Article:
Are written qualifications really all that?

Hiring employees is an essential step to take when running a business. Employees are the ones who make or break a company; they determine the status and morale of a company. It can be as easy as a snap of the finger if you simply base your selection(s) on the piece of paper replete with past experiences, GPAs and college credentials. Is that, sufficient, however? Is the person standing in front of you with Straight As and has worked with world-renowned multi-million dollar companies going to work any better for you than the candidate with mediocre grades and experiences at a couple of local joints? The classic resume might not be able to guarantee you that.

Mr. Right does not exist

Just like how nobody has the same thumbprint, everyone possesses different qualities. Choosing the right person for the job should be dependent on which quality best suits the motto and believes of your company. Two extreme candidates would be: someone with vast experience and great qualifications but poor social skills, or the exact opposite – someone who lacks much professional qualification, but is a great people person with commendable communication and motivational skills. When it comes down to such a scenario, one must ask oneself, who would be a better asset to the team in the long run?

More often than not, you would be presented with candidates with a bit of both; one set of characteristics overpowering the other. It is close to impossible to find the perfect candidate. Hiring employees is a little like choosing a spouse – no one is perfect. Everyone is going to have their flaws, but it is whose qualities would be of a better asset to you that is key, and whose flaws can be accepted and possibly honed to a certain extend. Some skills are easier to train than others. If you think Mr. Right exists, think again.

Analyzing the possibilities

Communication and collaboration. These two actions are of sheer importance in the workplace if the intention is to work effectively and build respect amongst one another. Neither can exist without the other, though. Empty communication that leads to nowhere will not result in collaboration; In order for employees to collaborate, there needs to be open communication between everyone. Regardless of the field of work, it is highly likely that there will be decisions that have to be made as a product of team discussions, where employees will be expected to bounce ideas off one another. Essentially, the idea should be to work towards a common goal and have everyone share thoughts and ideas that can guide them towards that in the best possible way.

Keeping that in mind, let us not rule out the importance of professional experience. It is not common for someone to walk in with the all the right experiences and credentials you would be looking for. Character and attitude is far beyond a piece of paper, however. If their gestures and body language tell you that they are lone rangers, when your company has a very team oriented background, what do you do?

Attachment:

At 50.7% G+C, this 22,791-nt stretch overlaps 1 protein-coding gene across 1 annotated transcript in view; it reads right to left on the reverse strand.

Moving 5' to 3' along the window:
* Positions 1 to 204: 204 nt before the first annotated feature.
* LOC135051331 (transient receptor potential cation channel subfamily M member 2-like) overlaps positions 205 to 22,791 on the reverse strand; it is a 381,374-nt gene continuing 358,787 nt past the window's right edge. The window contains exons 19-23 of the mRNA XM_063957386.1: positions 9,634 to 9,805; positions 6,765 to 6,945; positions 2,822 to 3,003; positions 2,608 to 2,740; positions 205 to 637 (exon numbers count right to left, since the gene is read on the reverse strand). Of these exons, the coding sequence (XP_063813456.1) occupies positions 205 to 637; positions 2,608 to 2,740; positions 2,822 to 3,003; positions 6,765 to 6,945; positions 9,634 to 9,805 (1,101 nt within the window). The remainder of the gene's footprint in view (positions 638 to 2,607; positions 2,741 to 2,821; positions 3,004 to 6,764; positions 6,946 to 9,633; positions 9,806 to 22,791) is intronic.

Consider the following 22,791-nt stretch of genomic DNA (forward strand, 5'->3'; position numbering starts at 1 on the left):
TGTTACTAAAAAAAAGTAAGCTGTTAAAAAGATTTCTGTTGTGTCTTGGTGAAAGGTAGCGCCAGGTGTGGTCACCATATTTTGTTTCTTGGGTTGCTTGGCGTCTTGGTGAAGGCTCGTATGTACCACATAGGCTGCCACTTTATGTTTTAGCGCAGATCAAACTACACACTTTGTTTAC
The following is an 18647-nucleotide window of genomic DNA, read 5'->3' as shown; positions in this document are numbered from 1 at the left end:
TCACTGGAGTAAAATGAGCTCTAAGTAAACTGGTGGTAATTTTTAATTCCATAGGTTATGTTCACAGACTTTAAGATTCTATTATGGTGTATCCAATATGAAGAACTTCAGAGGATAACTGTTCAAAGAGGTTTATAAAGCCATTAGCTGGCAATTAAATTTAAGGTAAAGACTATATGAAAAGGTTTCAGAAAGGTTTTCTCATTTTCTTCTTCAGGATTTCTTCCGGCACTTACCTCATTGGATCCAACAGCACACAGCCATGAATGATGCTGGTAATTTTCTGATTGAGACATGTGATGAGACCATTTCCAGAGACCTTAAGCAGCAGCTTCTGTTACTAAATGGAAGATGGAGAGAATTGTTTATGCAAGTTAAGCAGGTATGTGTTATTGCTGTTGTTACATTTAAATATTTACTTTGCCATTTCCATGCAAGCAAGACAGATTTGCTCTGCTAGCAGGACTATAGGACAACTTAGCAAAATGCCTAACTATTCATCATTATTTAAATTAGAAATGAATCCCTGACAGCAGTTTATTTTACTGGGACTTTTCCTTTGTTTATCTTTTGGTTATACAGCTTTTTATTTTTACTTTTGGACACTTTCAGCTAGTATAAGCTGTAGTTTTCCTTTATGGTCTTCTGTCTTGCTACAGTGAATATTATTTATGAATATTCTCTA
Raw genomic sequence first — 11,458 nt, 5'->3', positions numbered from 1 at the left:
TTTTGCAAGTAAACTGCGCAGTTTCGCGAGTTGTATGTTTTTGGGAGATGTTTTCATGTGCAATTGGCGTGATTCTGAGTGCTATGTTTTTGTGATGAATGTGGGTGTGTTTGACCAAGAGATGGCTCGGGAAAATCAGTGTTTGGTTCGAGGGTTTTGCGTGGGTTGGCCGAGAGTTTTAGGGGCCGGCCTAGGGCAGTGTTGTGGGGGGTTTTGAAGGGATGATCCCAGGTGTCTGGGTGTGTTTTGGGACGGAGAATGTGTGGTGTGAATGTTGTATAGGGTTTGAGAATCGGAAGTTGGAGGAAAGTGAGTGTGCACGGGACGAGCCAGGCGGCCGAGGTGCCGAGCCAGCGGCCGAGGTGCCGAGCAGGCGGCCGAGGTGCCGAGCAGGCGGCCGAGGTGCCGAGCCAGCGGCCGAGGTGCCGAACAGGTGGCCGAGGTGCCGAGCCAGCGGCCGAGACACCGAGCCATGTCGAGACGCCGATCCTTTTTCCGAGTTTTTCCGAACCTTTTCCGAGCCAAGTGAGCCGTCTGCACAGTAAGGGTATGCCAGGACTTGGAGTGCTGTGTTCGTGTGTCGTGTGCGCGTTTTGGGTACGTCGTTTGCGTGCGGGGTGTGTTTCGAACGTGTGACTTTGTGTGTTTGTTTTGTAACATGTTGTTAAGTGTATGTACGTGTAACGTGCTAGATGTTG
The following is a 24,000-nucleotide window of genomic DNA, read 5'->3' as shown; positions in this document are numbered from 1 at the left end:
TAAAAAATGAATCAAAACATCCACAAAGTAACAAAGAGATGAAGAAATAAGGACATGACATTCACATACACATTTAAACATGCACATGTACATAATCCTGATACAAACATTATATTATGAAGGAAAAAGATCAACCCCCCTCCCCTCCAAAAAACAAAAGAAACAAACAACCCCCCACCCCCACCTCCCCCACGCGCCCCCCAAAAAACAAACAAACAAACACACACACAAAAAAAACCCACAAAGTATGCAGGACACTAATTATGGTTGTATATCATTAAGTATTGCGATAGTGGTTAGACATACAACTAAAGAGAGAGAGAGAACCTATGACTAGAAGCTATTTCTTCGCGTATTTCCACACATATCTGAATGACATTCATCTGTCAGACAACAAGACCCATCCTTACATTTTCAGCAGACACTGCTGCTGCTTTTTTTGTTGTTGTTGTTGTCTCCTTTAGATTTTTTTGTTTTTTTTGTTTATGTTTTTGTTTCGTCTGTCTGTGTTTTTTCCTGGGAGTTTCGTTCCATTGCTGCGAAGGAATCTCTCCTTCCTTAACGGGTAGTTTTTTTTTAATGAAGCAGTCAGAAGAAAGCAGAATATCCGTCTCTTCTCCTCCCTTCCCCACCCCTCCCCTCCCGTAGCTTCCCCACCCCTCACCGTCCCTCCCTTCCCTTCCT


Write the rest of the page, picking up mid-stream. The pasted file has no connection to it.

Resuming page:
To let one like that go would be a bummer (lets call him Mr. X) – someone as intellectually inclined could be a key asset in your company. Get in touch with Mr. X’s strengths and help him overcome his weaknesses when it comes to dealing with others. Be inclusive. By doing this, you will not only you gain a deeper insight into the way he thinks, but you will also enable him to understand company values better, thus being able to contribute more towards the success of the company.

How the SDI can play its part

People behave and react to situations in certain ways based on what motivates them – what makes them tick. Getting an insight into your employees’ motivations will enable you to understand them better, exploring their strengths; getting them to utilize various strengths in suitable situations and thus developing results through relationships. By engaging the SDI, they will be assessed based on several questions regarding themselves, which will make going about the aforementioned much easier.

These assessments will reveal what you need to know about your employees, and what they need to know and understand about one another in order to garner better relationships. The SDI will give you a good perspective on their motivational value system as well as conflict sequence when faced with one.

When you are aware of what drives each individual, teaming them up so each group has a balance of various strengths will harness the greatest amount of efficiency. Teaming Mr. X up with suitable co-workers, for example, would allow him to feel at ease and within his comfort zone, thus putting him in the right mindset to do his best and put his lack of people skills aside.

In conclusion

Compromising is essential in certain situations. Needless to say, one party will always be let down in such cases. Fortunately, it does not always have to be the solution. When approached with prudence and the right means to solve difficult situations, anything is possible; that’s when the SDI becomes indispensable.